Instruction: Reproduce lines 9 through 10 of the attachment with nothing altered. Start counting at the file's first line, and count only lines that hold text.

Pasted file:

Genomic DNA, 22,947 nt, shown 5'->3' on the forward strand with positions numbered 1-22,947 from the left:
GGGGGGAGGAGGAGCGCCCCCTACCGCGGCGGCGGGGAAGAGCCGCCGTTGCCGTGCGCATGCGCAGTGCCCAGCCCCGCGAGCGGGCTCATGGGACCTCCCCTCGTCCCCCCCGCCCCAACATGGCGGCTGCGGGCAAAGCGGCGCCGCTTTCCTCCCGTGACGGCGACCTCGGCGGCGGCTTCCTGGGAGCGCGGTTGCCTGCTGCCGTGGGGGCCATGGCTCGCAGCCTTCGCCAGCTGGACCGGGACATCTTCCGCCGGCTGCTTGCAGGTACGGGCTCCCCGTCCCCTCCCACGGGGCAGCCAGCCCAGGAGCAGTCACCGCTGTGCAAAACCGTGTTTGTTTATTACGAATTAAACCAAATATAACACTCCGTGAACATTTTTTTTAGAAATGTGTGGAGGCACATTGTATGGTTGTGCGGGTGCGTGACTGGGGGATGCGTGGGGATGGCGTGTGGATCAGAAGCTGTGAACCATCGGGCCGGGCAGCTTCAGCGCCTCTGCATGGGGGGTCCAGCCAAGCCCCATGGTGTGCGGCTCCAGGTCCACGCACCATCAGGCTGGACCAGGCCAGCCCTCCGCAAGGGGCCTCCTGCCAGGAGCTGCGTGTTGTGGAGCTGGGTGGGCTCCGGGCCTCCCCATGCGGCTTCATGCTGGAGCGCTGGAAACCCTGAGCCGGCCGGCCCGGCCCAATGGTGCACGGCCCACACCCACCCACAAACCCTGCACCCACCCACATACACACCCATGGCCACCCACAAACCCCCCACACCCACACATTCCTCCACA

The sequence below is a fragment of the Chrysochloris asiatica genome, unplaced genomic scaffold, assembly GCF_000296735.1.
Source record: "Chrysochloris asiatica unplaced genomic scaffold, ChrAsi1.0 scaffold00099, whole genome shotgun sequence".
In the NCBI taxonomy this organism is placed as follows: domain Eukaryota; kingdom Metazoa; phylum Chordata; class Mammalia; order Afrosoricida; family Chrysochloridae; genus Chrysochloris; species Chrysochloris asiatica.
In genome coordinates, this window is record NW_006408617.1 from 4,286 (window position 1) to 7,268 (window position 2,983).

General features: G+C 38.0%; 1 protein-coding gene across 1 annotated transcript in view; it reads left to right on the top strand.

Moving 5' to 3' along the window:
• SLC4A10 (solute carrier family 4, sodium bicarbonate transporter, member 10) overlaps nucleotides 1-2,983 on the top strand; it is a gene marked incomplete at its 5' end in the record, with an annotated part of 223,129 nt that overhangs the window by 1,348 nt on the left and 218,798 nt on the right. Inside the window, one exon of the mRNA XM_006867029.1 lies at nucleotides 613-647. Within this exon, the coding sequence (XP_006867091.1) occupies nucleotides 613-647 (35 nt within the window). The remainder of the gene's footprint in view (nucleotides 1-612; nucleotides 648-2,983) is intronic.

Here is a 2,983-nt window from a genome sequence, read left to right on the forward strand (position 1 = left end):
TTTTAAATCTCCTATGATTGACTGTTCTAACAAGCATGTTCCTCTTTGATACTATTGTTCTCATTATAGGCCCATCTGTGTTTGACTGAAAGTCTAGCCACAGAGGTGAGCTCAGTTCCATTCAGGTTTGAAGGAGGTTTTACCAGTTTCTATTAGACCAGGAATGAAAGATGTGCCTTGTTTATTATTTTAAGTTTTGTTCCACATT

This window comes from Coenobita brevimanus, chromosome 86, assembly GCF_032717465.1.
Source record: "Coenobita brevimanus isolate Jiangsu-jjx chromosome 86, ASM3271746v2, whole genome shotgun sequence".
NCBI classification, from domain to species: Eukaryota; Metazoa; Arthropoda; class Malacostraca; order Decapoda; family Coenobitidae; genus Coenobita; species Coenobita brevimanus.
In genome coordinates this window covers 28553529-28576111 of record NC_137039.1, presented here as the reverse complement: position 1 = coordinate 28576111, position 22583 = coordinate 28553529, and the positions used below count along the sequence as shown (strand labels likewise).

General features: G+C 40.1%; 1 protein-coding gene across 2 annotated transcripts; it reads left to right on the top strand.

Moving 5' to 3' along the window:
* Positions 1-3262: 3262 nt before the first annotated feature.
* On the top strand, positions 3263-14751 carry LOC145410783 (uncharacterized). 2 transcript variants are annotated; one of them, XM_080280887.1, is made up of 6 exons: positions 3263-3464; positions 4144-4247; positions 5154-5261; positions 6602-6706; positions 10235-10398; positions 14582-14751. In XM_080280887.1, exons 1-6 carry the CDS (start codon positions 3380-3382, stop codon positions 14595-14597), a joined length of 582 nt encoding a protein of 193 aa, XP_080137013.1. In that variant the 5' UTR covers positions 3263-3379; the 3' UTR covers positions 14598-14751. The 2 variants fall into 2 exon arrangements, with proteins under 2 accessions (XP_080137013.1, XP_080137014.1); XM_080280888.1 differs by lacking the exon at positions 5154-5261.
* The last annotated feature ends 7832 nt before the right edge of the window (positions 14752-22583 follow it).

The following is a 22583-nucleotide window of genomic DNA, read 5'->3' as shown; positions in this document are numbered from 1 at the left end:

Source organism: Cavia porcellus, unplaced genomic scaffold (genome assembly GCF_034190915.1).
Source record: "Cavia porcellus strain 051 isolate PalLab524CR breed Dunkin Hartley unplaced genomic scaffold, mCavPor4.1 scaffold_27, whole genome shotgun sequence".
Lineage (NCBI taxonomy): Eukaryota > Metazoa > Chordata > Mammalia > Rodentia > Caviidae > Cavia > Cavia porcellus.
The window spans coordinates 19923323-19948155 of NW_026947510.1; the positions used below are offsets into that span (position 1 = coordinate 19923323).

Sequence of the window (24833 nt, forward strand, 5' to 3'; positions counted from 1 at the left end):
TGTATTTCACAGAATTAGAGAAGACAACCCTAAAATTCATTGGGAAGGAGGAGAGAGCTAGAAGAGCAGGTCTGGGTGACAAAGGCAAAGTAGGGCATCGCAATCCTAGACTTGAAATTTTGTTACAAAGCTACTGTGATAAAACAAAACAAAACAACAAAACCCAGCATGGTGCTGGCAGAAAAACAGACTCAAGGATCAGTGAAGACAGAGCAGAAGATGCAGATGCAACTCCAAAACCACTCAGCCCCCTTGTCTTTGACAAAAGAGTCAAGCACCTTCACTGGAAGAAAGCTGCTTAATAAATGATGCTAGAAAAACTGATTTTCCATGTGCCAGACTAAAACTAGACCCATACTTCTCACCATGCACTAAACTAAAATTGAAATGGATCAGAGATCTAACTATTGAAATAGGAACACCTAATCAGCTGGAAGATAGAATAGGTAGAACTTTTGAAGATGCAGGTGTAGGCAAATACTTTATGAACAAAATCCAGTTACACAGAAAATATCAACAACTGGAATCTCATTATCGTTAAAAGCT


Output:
• SLC4A10 (solute carrier family 4, sodium bicarbonate transporter, member 10) overlaps nucleotides 1-2,983 on the top strand; it is a gene marked incomplete at its 5' end in the record, with an annotated part of 223,129 nt that overhangs the window by 1,348 nt on the left and 218,798 nt on the right. Inside the window, one exon of the mRNA XM_006867029.1 lies at nucleotides 613-647. Within this exon, the coding sequence (XP_006867091.1) occupies nucleotides 613-647 (35 nt within the window). The remainder of the gene's footprint in view (nucleotides 1-612; nucleotides 648-2,983) is intronic.

Here is a 2,983-nt window from a genome sequence, read left to right on the forward strand (position 1 = left end):